rum sensing inhibitors, to complex polysaccharides [52]. strong antibiotic resistance and ability to produce biofilm
The metabolites produced by marine actinomycetes were under standard conditions.
reported to have antibiofilm activity against Vibrio in marine Clinical strains and their origins were: Escherichia coli
ecosystem [58] and a drug-resistant Staphylococcus aureus 463 was isolated from diabetic ulcer at the foot of a
[3]. Extracts from the coral associated actinomycetes [42] 71-year-old man; Klebsiella pneumoniae 2659 from the
and the Bacillus horikoshii [55] inhibit biofilm formation by inner lumen of a bronchoscope; Pseudomonas aeruginosa
Streptococcus pyogenes. The marine bacilli, including the 445 from a necrotic bedsore in a 77-year-old woman; and
Bacillus pumilus S6-15, were reported to inhibit the biofilm Staphylococcus aureus 210 isolated from surgical wound
formation in Gram-positive and Gram-negative species [41]. of a 73-year-old man.
The supernatant designated SP1, produced by Bacillus The strains were isolated from the different clinical
licheniformis associated to a marine sponge, was able to specimens onto cultural media commonly used in micro-
reduce the initial adhesion and the biofilm development of biological analyses, including Columbia Blood Agar, Cled
Escherichia coli PHL628 and Pseudomonas fluorescens, Agar, and Mannitol Salt Agar (Oxoid, Basingstoke
other than of a range of Gram-positive and Gram-negative Hampshire, United Kingdom). The isolates were identified
bacteria [51]. The exoproducts of marine Pseudoal- by using test strips of API 20NE, API 20E, and API Staph
teromonas impair biofilm formation by a wide range of systems (bioMérieux, Marcy l’Etoile, France), according to
pathogenic strains [13, 29]. The antibiofilm activity of the the manufacturer’s instructions.
supernatant of polysaccharide nature, derived from the After growing overnight at 37 C into Brain Hearth
Antarctic marine Pseudoalteromonas haloplanktis TAC125, Infusion (Oxoid), the strains were tested for resistance or
has been reported against different staphylococci [44]. sensitivity to different antibiotics, using the standard disk
Recent findings suggest that some EPSs produced by diffusion method (Kirby Bauer test) and commercially
marine bacteria also possess the ability to negatively con- available antibacterial disks (Oxoid). For the disk diffusion
trol biofilm-associated infections, such as the exopolysac- assay, bacteria were grown at 37 C for 24 h onto plates of
charide A101 from the marine Vibrio sp. QY101 [25]. Tryptic Soy Agar (Oxoid), harvested and then suspended in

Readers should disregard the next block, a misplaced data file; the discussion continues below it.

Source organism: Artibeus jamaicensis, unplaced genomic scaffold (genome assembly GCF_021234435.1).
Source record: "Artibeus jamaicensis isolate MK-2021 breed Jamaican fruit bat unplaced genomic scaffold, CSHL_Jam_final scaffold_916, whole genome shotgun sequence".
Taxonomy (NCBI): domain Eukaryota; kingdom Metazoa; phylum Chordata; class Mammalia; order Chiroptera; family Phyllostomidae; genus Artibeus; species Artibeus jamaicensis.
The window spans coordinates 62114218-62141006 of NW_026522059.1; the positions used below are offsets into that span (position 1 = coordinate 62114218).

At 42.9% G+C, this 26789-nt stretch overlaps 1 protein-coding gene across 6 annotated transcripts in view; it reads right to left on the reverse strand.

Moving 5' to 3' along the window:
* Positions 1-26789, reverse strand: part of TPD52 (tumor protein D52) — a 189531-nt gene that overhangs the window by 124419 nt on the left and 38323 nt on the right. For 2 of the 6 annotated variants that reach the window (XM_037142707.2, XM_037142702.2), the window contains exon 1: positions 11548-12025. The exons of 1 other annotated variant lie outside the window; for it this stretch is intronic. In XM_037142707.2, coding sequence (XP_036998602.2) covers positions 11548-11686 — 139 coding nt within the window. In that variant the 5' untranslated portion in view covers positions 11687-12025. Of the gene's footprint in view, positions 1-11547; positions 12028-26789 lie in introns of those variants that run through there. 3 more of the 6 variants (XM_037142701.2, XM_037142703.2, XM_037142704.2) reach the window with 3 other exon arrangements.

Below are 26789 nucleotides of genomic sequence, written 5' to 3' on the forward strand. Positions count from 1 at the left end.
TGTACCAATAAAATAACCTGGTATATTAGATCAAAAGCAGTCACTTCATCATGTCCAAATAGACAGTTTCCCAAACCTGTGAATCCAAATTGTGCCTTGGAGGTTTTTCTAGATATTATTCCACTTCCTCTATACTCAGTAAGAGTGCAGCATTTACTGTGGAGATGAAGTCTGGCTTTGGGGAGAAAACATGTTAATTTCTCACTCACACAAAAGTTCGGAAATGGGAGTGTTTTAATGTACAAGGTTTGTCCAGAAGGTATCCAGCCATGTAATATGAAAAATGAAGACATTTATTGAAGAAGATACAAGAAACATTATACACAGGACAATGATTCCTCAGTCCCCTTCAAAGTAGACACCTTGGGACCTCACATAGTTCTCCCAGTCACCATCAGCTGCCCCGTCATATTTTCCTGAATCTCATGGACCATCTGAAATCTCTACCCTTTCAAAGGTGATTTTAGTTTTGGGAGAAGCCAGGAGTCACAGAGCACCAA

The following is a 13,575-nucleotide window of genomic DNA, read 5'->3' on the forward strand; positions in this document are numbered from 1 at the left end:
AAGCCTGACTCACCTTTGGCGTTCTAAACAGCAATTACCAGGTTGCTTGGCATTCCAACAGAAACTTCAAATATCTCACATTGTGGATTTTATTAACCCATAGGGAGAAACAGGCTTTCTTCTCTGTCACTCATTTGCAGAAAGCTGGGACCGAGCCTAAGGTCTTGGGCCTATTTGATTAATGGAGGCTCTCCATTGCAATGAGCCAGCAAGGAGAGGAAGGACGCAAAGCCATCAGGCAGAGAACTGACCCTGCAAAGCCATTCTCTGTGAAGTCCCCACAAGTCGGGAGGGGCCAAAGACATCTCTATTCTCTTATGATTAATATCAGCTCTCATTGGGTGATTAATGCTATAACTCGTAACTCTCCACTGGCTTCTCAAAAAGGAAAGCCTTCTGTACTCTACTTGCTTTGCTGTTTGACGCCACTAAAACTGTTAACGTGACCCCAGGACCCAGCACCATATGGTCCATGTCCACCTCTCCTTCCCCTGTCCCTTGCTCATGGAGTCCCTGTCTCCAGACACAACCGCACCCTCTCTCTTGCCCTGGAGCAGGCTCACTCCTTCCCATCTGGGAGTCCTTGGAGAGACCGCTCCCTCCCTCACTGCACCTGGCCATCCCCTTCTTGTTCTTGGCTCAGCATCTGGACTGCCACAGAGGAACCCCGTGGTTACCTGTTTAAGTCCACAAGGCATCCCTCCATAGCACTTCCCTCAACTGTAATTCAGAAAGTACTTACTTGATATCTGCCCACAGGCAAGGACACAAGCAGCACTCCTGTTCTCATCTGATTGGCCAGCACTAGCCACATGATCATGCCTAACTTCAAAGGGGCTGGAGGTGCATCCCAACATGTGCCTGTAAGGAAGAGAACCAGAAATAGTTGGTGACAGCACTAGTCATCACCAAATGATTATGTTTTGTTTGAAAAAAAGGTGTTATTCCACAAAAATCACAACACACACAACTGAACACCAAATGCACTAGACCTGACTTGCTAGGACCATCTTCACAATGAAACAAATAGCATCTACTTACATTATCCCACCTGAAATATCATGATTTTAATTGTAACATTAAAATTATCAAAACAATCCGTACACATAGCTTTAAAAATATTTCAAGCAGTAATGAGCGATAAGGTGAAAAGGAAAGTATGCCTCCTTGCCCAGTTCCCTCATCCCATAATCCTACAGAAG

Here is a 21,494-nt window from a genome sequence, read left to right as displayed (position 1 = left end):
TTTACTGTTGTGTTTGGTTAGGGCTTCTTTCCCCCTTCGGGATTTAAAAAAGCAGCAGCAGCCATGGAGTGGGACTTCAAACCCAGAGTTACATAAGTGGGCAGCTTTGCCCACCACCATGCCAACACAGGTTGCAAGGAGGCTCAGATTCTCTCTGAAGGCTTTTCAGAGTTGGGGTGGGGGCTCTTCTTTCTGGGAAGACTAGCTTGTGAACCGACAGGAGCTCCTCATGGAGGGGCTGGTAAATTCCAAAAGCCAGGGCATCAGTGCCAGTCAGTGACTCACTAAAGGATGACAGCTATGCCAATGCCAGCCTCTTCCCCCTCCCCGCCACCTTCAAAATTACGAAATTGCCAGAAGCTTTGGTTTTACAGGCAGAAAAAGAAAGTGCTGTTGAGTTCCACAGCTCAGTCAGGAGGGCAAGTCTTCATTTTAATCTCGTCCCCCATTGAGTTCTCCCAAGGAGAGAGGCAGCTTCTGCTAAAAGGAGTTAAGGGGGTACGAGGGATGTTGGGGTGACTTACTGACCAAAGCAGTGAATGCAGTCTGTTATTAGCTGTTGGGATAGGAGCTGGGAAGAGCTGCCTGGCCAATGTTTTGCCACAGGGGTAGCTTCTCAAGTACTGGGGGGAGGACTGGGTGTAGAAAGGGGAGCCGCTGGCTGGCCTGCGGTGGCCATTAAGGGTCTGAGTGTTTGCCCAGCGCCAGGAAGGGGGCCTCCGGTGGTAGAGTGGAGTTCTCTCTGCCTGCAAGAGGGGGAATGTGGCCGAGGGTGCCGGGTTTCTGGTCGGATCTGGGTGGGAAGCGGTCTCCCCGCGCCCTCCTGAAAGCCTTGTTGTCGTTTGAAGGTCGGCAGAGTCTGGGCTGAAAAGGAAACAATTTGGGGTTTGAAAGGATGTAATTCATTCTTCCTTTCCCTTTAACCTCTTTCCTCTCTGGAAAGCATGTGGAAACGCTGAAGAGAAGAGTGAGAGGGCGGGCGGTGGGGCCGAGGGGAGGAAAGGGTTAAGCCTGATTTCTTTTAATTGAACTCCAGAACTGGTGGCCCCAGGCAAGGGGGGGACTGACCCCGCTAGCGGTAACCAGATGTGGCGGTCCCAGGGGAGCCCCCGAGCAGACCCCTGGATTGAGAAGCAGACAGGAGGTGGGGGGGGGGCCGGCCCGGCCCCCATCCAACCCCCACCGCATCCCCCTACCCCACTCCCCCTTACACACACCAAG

Our previous investigations demonstrated that new bacilli sterile water adjusted to a 0.5 McFarland turbidity standard
isolated from shallow submarine hydrothermal vents of (bioMérieux), corresponding to 1.5 9 108 CFU ml-1. Sus-
Panarea Island (Italy) are able to produce EPSs useful in pensions were inoculated in triplicate onto plates of Mueller-
biotechnological applications [21]. We recently described a Hinton agar using a cotton swab. After 24 h of incubation at
novel haloalkaliphilic, thermophilic Bacillus licheniformis 37 C, the diameter of inhibition zones was measured with a
strain T14 isolated from Panarea Island, easy to cultivate in precision caliper (Mitutoyo, Andover, UK).
short time in a wide range of temperature, pH, and salinity, Some antibiotics have been indifferently tested for both
able to produce a new EPS (EPS1-T14) in large quantity by Gram-negative and Gram-positive strains, despite their
using a relatively simple purification process [54]. EPS1- exclusive use towards one or the other type of bacteria.

520 A. Spanò et al.: In Vitro Antibiofilm Activity of an Exopolysaccharide from the Marine…

Each bacterial strain was classified as resistant (R), inter- plates [10]. Overnight cultures in peptone water of each
mediate resistant (I), or susceptible (S) according to the strain were diluted up to the OD600 = 0.1 (equivalent to
breakpoints established by Clinical Laboratory Standards 1.5 9 108 bacteria ml-1), and wells of microtiter plates
Institute (CLSI, 2006) [9]. were filled (eight replicates) with aliquots of 100 ll each.
The plates were incubated at 37 C for 24 h without
Bacillus licheniformis Strain T14 Producer shaking for biofilm production, and nonadherent bacteria
of EPS1-T14 were removed by washing 5 times with distilled water, by
using a Plate Washer (Das Instrument, Italy). The adherent
Bacillus licheniformis strain T14 as producer of the novel bacteria (biofilms) were stained with 1 % crystal violet
EPS1-T14 has been previously described [54]. Briefly, the solution (w/v) for 45 min [43]. Excess stain was removed
strain was isolated from a thermal fluid sample collected at by aspiration, and the plates were washed (5 times) and air
8 m depth from Bottaro vent, located off the eastern coast of dried (for 45 min). The stained biofilms were solubilized
Panarea Island (Eolian Islands, Italy). Characteristics of the with ethanol 99 %. Biofilm mass, estimated by the level of
emitted fluid were temperature 50 C, pH 5.42, and conduc- the crystal violet present in the destaining solution, was
tivity 42.90 mS m-1. The strain grew aerobically from 25 to spectrophotometrically (OD = 600 nm) determined using
60 C and its optimal temperature occurred at 50 C. The pH a microtiter plate reader (Multiskan GO, Thermo Scientific,
range for growth was 4–10, with optimum at pH 8. Strain T14 USA). The average OD from the control wells was sub-
grew in a range 2–10 % NaCl with optimal growth at 5 %. The tracted from the OD of all tested wells.
exopolysaccharide was obtained at the beginning of the sta-